Abstract


McCarty, Steven L., Design and application of a dynamic headspace sampling system for the study of bioremediation of toxic metalloids by bacteria. Master of Science (Chemistry ), December, 1994, Sam Houston State University Huntsville, Texas. 42 pp. (pdf version of this thesis)

Purpose
The purpose of the experiments describe here was to follow the output of reduced chemical species produced by metalloid-resistant bacteria.
Method
In order
1) to remove the volatile biological wastes produced as these organisms biodegrade selenium oxyanions and

2) to maintain an anaerobic environment,

the bacterial cultures studied had to be continuously purged with an inert gas. This therefore required the trapping and concentration of the gas phase components before analyses. Variable trapping times allowed for the changes in headspace component concentrations associated with the continuous fluctuation in the bacterial efficiency of bioremediation.

The trapping apparatus consisted of a double focussing cryogenic system with an initial trap external to the gas chromatograph. The second cryogenic trapping was performed by the oven of the gas chromatograph. A bioreactor was designed that interfaced with the purge and trap system. It allowed for anaerobic sampling and continuous purging and mixing of the bacterial culture with sterile nitrogen. The methylated selenium and sulfur compounds released by these bacteria were separated by capillary gas chromatography and detected by fluorine-induced chemiluminescence.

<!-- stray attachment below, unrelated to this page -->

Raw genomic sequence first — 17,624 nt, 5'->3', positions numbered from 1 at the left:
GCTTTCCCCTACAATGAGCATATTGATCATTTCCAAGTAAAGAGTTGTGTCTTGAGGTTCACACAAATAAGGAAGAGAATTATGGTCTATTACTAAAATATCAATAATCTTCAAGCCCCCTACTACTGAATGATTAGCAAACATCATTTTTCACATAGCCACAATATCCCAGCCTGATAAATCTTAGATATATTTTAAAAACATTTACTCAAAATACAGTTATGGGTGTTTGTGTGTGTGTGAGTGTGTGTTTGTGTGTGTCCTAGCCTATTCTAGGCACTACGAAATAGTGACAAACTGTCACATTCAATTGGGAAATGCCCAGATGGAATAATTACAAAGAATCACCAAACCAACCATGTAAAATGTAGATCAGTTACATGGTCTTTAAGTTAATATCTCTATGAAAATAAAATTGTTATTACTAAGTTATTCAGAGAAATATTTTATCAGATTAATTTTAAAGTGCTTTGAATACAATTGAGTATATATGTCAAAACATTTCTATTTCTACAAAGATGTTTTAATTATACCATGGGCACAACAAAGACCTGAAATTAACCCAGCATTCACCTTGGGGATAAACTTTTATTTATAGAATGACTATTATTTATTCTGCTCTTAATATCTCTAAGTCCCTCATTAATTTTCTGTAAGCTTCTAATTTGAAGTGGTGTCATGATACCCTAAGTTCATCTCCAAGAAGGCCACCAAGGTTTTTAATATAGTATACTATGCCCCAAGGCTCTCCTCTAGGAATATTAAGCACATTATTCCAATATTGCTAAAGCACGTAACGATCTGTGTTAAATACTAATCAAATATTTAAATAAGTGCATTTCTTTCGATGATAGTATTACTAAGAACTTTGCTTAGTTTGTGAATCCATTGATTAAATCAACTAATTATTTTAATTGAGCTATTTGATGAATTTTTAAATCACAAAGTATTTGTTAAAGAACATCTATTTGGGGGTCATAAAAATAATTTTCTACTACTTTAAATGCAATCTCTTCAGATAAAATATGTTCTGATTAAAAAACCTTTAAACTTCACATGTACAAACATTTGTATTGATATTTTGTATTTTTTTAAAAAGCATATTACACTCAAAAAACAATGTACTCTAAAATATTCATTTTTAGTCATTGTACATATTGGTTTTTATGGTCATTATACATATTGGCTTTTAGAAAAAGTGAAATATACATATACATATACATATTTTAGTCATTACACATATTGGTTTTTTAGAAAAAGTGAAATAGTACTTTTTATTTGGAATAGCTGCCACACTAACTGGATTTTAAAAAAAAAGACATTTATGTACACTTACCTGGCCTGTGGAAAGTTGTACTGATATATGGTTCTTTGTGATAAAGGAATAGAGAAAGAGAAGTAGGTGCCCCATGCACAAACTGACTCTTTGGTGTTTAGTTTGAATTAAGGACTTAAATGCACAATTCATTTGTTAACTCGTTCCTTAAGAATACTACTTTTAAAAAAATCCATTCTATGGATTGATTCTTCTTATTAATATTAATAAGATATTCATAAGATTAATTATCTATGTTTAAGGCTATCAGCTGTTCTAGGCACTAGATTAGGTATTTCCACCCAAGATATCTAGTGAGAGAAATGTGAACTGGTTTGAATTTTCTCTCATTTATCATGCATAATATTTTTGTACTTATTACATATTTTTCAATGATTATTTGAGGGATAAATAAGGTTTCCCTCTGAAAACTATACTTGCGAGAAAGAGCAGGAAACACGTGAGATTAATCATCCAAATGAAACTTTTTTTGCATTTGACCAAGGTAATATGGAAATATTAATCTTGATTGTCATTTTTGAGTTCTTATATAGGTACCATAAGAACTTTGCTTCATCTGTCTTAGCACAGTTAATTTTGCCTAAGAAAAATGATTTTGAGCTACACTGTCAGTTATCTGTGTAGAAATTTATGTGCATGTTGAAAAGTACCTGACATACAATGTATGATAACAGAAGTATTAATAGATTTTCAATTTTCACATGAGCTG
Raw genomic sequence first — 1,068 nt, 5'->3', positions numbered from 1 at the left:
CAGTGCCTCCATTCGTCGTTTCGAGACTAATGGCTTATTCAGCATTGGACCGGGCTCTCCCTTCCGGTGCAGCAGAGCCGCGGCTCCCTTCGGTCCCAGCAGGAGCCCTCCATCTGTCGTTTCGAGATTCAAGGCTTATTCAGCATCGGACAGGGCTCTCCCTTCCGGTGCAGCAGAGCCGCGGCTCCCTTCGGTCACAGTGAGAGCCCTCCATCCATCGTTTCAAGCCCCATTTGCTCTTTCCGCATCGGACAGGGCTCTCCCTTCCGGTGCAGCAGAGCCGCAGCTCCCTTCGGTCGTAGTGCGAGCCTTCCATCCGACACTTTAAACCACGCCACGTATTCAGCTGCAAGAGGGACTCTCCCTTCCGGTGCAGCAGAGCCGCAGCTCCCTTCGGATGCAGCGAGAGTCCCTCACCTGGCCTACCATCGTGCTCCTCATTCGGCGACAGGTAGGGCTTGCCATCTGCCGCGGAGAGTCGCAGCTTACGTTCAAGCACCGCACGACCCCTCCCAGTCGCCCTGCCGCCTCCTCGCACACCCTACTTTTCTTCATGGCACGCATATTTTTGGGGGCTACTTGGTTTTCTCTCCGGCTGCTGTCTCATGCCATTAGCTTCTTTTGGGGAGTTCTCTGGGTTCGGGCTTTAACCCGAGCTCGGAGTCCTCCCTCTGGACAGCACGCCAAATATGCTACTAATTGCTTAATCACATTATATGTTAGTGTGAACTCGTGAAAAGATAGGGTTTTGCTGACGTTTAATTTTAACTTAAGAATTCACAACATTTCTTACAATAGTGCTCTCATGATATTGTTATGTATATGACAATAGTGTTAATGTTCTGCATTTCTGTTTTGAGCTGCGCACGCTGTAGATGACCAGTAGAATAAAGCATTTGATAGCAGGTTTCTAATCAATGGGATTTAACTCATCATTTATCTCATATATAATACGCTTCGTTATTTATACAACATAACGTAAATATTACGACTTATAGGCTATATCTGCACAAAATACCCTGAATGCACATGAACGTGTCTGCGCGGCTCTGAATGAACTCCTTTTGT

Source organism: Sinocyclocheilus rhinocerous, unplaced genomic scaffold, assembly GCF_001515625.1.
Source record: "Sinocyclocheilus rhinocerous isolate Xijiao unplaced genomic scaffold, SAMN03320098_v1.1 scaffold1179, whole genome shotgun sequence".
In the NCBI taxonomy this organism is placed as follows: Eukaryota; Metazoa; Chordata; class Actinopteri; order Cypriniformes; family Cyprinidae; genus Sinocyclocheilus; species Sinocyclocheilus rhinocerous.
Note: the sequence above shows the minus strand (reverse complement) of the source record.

Findings
A dynamic headspace sampling apparatus was designed and constructed. Headspace gases above anaerobic bacterial cultures were sampled over long times course experiments. Large volumes of headspace gases could be collected, cryogenically concentrated, and then cryofocussed in an external subambient cryotrap and again in the GC oven. Organosulfide and organoselenide compounds could be determined from that headspace. Repeated sampling of the same culture over time permitted a time based examination of the bioremediation of the oxyanions of selenium by anaerobic bacteria.

The high boiling organo-chalcogens were examined routinely over experiments up to 100 hours long using the same culture. Plotted over time, these analyses showed that the production of dimethyl disulfide and dimethyl diselenide tracked the growth curve of the facultative anaerobe examined, Pseudomonas fluorescens K27.


Thomas G. Chasteen
Thesis Director


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